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Interventions done with caregivers of stroke survivors improve some caregiver and patient outcomes

Bakas T, Clark PC, Kelly-Hayes M, et al. Evidence for stroke family caregiver and dyad interventions: a statement for healthcare professionals from the american heart association and american stroke association. Stroke. 2014;45:2836-52.

Review question

In caregivers of people who survived a stroke, do interventions improve outcomes in caregivers or stroke survivors?

Background

People who survive a stroke may have ongoing disabilities. They may need help with their care from family members and friends (caregivers). Interventions done with caregivers may help to relieve stress or improve coping in caregivers. They may also improve outcomes in stroke survivors.

How the review was done

The researchers did a systematic review, searching for studies that were published in English up to October 2012.

They found 26 randomized controlled trials and 6 nonrandomized studies. Studies included between 17 and 486 people.

The key features of the studies were:

  • people were caring for a family member or friend who had survived a stroke;
  • interventions were done with the caregiver alone or with the caregiver and stroke survivor; and
  • interventions included 1 or more of the following strategies: skill building (e.g., problem-solving or goal setting, stress management, communication), providing psycho-educational information (e.g., how to manage emotions and health needs of caregivers and stroke survivors, coping with changes in lifestyle), and support (e.g., peer support groups, online discussion groups).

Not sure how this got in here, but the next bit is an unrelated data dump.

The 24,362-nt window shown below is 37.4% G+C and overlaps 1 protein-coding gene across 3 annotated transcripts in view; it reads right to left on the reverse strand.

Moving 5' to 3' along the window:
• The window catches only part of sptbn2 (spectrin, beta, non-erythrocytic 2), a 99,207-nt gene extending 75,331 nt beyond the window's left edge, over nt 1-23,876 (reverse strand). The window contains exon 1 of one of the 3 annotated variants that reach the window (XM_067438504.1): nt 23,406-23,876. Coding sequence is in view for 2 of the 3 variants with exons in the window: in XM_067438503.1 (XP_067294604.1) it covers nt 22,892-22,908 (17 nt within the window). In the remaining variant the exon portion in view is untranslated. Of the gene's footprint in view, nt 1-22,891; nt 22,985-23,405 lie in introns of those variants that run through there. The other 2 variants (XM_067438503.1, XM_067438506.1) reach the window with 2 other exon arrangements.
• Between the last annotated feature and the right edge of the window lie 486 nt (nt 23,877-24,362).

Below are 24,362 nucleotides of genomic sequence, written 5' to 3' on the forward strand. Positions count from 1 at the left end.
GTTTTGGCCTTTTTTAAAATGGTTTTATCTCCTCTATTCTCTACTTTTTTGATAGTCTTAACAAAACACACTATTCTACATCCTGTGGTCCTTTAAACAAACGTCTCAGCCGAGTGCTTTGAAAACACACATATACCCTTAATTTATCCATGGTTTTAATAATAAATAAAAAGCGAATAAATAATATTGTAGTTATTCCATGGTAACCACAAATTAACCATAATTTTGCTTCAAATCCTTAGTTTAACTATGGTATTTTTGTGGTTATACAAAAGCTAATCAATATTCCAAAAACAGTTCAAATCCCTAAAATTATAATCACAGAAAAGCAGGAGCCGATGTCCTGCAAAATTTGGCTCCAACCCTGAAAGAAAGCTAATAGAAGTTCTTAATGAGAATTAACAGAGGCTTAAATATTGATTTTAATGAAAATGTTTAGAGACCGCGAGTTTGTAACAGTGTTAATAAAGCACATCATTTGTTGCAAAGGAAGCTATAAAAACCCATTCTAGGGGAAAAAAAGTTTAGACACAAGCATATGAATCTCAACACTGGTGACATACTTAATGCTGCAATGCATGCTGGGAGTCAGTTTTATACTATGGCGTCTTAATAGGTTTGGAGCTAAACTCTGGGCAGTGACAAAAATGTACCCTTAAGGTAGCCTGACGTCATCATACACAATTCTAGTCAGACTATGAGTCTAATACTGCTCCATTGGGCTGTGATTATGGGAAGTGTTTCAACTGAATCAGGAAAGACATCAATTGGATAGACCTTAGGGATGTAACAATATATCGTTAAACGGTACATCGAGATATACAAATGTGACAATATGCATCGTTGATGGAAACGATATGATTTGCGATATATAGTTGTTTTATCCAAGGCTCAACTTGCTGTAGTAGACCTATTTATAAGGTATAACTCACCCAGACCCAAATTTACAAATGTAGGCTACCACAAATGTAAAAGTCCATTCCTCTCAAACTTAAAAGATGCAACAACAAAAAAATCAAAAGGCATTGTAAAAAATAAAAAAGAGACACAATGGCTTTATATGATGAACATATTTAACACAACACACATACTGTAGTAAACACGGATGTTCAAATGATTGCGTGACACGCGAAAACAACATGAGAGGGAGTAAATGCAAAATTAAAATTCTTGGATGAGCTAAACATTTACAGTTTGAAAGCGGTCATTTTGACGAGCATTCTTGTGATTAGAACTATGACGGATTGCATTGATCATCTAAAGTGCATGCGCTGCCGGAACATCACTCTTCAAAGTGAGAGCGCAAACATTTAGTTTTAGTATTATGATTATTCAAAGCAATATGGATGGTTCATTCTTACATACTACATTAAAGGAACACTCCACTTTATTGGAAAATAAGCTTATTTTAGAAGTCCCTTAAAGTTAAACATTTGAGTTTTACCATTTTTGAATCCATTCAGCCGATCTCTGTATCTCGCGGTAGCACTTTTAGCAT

Control groups were not described.

What the researchers found

Most interventions provided psycho-educational information alone or with skill building. Most studies had follow-up of 6 to 12 months.

Compared with control groups:

  • interventions done with caregivers improved outcomes in caregivers and sometimes in stroke survivors; and
  • interventions done with both caregivers and stroke survivors improved outcomes in stroke survivors and sometimes in caregivers.

Conclusions

Interventions done with caregivers of survivors of stroke mainly improve caregiver outcomes. Interventions done with caregivers and stroke survivors mainly improve outcomes in stroke survivors.

Interventions for people (caregivers) who care for family members or friends who survived a stroke*

Type of intervention

Number of studies

Effect of intervention in caregivers†

Effect of intervention in stroke survivors‡

Any intervention done with caregivers

17 studies§

Improved some outcomes in 16 studies (94%)

Social functioning was worse in 1 study

Improved some outcomes in 3 studies (18%)

Any intervention done with caregivers and stroke survivors

15 studies||

Improved some outcomes in 8 studies (53%)

No effect in 5 studies (27%)

Social functioning and satisfaction were worse in 1 study each

Improved some outcomes in 14 studies (93%)

No effect in 1 study (7%)

Social functioning and satisfaction were worse in 1 study each

*Control interventions were not described.

†Outcomes included depression, anxiety, quality of life, social and family functioning, problem-solving, knowledge, and satisfaction.

‡Outcomes included depression, anxiety, quality of life, social functioning, daily living activities, healthcare service use, moving to an institution, knowledge, and satisfaction.

§1 intervention provided psycho-educational information alone, 7 combined it with skill building, 3 with support, and 3 with both skill building and support. 2 interventions provided skill building only, and 1 provided skill building with support.

||All interventions provided psycho-educational information; 5 combined it with skill building, 3 with support, and 1 with both skill building and support.



Related Topics


Glossary

Control group
A group that receives either no treatment or a standard treatment.
Randomized controlled trials
Studies where people are assigned to one of the treatments purely by chance.
Systematic review
A comprehensive evaluation of the available research evidence on a particular topic.

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